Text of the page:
Published online by Cambridge University Press: 05 June 2014
The second main question posed in Chapter 1 asked about the impact on human health of the major social and biological transitions for which there is evidence from the fossil and archaeological record. The discussion in Chapter 7 has shown how sequences of hypoplastic defects of enamel may relate to disturbances during development and they are widely seen as one of the best indicators of health during childhood. One of the key theoretical approaches in bioarchaeology has been to interpret them as markers of physiological stress, following the ideas of Hans Selye. Health and stress are, however, complex topics which require some initial discussion before moving on to case studies which illustrate the methodological and theoretical issues.
Health, stress and prevalence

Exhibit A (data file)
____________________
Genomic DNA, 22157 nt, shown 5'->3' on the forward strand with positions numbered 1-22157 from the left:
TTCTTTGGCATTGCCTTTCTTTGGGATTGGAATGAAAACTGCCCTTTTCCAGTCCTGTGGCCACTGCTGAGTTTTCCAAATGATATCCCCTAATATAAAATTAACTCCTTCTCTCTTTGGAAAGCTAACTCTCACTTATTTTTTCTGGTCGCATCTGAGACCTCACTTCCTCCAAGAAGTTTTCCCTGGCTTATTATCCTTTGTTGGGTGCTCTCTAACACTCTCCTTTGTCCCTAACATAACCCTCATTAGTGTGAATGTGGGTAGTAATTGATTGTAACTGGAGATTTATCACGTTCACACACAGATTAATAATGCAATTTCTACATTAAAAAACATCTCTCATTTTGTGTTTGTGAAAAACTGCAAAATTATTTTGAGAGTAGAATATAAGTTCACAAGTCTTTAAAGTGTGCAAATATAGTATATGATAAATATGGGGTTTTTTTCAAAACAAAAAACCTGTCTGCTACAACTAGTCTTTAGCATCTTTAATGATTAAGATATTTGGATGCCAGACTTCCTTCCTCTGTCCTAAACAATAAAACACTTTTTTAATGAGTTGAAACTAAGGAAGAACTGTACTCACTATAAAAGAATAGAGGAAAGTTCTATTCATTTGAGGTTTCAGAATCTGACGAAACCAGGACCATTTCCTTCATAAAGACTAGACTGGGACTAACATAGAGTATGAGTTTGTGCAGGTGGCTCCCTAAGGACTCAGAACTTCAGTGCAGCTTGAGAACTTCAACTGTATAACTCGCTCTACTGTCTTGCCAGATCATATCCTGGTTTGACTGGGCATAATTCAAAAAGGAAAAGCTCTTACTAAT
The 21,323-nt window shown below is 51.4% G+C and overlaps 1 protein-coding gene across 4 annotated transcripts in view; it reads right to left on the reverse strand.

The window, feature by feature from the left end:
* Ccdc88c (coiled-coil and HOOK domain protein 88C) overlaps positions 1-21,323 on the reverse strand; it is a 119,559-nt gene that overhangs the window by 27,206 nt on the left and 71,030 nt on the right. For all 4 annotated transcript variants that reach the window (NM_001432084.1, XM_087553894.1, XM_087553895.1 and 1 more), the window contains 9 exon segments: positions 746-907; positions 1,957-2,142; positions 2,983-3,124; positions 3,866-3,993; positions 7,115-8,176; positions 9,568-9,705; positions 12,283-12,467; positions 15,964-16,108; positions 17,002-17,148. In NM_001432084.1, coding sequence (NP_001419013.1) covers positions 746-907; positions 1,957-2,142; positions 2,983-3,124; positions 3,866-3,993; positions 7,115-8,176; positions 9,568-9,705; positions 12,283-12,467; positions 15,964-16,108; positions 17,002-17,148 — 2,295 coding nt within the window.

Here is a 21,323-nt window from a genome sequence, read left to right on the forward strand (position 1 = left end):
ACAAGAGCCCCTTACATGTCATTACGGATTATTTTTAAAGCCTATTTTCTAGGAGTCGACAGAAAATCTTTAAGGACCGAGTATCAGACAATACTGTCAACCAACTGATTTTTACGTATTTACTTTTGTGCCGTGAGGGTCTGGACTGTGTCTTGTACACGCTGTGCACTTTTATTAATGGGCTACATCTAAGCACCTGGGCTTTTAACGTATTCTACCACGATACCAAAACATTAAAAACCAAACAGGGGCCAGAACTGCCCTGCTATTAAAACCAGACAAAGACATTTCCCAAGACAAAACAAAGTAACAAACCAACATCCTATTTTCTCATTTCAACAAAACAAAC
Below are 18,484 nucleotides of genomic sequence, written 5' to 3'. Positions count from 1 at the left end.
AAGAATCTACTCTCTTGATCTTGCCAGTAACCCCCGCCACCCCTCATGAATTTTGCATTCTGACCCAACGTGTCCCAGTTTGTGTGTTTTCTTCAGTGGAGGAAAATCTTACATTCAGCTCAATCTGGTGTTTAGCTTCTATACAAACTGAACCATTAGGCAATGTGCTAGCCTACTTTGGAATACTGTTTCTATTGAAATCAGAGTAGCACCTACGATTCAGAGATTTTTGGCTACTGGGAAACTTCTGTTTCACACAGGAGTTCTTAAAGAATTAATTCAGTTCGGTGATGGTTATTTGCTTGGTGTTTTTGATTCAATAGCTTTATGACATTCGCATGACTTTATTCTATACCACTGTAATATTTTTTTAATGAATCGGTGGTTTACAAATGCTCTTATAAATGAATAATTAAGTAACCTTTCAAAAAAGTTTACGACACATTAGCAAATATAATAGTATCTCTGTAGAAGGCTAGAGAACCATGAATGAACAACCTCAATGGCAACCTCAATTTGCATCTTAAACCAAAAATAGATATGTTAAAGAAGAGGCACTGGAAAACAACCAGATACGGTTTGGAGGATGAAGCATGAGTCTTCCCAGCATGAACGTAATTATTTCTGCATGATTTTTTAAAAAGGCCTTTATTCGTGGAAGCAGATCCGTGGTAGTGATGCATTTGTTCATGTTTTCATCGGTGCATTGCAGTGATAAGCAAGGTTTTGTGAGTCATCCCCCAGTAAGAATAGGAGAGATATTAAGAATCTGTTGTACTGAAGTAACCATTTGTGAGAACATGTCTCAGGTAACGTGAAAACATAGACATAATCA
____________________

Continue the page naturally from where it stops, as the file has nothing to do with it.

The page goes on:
Measuring health is difficult, even for living populations. What is health? According to the official definition of the WHO (World Health Organization, 2010), it is a state of complete physical, mental and social well-being, much more than just the absence of disease. As suggested in an important paper by Boorse (1977), different stakeholders in the concept of health define it in different ways. We value our own health, but individual people have their own measures of healthiness. Pain and discomfort are variably perceived as the same condition may be excruciating for some and pass unnoticed by others. A doctor might define health as an absence of diseases that they can diagnose and treat, or of conditions that lead to an impairment of normal bodily functions. Evolutionary biologists could see disease as evidence of maladaptation to the environment and health as evidence of Darwinian fitness. Physiologists might see health as a state in which the bodily functions are in equilibrium and disease as the state in which they are not. Everyone views the concept through the lens of their own particular concerns.